• 3. John Ruskin (1819–1900) was one of the leading art critics in Victorian Great Britain. Whitman sent Leaves of Grass and a "couple of photographs" to Ruskin via William Harrison Riley in March 1879 (see the letter from Whitman to Riley of March 18, 1879). Ruskin, according to Whitman, expressed "worry...[that] Leaves of Grass is...too personal, too emotional, launched from the fires of...spinal passions, joys, yearnings" (see the letter from Whitman to William O'Connor of October 7, 1882). Whitman, late in life, said to Horace Traubel: "[I] take my Ruskin with some qualifications." Still, Ruskin "is not to be made little of: is of unquestionable genius and nobility" (Horace Traubel, With Walt Whitman in Camden, Thursday, January 24, 1889, 17). [back]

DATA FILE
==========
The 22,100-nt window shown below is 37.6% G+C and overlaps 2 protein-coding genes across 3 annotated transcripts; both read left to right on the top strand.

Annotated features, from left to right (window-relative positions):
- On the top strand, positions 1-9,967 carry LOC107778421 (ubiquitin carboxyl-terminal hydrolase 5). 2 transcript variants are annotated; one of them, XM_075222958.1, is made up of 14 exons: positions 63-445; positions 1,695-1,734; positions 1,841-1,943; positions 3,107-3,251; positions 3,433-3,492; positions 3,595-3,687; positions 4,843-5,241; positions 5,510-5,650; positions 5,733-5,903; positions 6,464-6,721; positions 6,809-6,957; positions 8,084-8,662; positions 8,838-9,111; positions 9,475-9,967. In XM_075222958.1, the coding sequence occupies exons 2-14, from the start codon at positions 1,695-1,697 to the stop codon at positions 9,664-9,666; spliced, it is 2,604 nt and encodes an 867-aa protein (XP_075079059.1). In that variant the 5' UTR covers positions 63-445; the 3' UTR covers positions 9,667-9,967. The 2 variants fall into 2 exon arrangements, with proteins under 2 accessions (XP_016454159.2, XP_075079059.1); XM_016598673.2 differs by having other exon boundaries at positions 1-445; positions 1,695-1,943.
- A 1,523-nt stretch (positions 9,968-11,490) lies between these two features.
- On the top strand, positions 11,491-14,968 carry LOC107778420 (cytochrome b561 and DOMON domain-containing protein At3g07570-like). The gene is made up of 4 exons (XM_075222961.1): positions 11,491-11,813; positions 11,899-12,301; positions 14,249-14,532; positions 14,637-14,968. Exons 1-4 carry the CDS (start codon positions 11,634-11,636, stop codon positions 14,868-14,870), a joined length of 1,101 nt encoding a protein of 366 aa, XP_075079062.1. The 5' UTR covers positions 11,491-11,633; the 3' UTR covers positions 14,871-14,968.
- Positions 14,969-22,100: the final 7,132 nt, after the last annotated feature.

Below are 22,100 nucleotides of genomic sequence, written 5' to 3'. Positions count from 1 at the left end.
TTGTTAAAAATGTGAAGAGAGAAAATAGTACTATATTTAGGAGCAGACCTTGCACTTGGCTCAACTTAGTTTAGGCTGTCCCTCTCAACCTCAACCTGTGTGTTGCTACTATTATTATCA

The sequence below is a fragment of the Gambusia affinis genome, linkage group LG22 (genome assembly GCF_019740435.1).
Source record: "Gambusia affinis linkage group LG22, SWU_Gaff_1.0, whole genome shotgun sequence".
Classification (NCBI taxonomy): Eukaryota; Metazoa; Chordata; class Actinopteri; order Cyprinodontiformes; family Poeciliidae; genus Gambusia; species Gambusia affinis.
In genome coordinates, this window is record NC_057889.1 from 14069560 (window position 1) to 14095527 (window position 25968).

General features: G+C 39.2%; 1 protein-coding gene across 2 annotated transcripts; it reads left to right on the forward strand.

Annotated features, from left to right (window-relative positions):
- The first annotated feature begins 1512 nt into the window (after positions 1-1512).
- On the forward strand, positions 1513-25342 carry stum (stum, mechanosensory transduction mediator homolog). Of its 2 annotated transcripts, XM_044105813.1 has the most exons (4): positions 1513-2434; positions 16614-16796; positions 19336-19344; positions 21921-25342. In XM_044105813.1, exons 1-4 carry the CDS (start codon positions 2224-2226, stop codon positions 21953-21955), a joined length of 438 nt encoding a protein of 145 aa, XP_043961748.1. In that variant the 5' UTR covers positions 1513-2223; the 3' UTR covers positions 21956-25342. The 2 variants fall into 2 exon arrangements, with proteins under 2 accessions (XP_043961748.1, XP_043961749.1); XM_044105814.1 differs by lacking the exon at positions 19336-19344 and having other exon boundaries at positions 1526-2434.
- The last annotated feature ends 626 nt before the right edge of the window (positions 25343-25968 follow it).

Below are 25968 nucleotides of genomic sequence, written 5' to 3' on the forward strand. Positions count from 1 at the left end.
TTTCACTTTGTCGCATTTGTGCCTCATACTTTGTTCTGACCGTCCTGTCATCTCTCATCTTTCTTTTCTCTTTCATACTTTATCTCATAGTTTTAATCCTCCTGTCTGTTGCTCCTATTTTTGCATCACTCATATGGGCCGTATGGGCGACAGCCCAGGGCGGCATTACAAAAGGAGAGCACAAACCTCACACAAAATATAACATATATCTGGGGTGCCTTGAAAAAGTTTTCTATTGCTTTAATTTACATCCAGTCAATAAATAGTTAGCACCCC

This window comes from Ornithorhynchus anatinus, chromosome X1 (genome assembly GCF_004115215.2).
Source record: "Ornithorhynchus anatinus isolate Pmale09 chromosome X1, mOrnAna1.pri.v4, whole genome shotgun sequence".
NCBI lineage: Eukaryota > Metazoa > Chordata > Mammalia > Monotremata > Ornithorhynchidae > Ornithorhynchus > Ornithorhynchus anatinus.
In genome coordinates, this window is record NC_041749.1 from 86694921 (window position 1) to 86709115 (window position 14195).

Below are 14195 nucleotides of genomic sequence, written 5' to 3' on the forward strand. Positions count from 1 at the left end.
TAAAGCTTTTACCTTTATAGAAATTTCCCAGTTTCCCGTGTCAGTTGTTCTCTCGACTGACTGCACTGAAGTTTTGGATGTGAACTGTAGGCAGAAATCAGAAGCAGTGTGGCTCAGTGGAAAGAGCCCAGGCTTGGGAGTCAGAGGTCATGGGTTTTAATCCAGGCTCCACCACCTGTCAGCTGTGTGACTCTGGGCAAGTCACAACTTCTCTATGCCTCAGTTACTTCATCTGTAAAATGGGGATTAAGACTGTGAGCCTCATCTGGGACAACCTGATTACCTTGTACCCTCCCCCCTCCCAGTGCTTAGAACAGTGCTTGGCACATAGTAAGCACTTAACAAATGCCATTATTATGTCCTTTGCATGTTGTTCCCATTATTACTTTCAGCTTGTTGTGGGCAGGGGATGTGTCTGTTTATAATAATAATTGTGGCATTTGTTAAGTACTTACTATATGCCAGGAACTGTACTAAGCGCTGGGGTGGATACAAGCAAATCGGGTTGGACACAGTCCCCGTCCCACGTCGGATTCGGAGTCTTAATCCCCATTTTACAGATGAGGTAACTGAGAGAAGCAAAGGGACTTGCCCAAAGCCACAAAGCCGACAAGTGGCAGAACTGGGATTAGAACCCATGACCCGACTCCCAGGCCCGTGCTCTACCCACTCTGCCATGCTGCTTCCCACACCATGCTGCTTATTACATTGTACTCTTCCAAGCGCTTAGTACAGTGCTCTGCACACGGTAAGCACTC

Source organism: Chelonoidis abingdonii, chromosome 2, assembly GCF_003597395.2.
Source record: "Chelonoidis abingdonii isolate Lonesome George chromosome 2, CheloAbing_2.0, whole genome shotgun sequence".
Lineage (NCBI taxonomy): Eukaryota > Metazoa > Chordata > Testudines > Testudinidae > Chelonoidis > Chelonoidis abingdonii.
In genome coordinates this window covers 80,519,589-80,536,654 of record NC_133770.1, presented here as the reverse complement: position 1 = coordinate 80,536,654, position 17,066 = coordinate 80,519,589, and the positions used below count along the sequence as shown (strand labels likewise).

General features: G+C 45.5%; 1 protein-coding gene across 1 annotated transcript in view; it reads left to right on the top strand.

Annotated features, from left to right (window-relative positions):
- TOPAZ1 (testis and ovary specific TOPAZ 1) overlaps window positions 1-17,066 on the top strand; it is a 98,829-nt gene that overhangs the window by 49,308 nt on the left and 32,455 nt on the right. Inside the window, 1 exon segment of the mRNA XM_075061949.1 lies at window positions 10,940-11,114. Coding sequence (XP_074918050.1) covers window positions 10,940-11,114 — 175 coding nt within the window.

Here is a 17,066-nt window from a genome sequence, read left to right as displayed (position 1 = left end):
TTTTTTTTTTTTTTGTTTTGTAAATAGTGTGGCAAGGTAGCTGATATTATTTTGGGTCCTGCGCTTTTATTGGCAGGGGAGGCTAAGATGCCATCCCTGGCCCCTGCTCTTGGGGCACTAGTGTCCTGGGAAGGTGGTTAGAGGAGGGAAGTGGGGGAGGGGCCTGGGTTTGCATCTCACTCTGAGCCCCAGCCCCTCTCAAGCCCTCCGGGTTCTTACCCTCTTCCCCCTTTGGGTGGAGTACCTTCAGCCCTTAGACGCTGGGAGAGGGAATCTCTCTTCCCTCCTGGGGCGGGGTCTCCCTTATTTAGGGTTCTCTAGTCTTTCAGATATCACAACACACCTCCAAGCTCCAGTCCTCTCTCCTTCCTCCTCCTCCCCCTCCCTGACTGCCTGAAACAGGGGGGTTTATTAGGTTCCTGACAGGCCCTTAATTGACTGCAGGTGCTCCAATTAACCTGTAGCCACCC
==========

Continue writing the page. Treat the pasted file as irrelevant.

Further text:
• 4. Walt Whitman met the 18-year-old Harry Lamb Stafford (1858–1918) in 1876, beginning a relationship which was almost entirely overlooked by early Whitman scholarship, in part because Stafford's name appears nowhere in the first six volumes of Horace Traubel's With Walt Whitman in Camden—though it does appear frequently in the last three volumes, which were published only in the 1990s. Whitman occasionally referred to Stafford as "My (adopted) son" (as in a December 13, 1876, letter to John H. Johnston), but the relationship between the two also had a romantic, erotic charge to it. In 1883, Harry married Eva Westcott. For further discussion of Stafford, see Arnie Kantrowitz, "Stafford, Harry L. (b.1858)," Walt Whitman: An Encyclopedia, ed. J.R. LeMaster and Donald D. Kummings (New York: Garland Publishing, 1998). [back]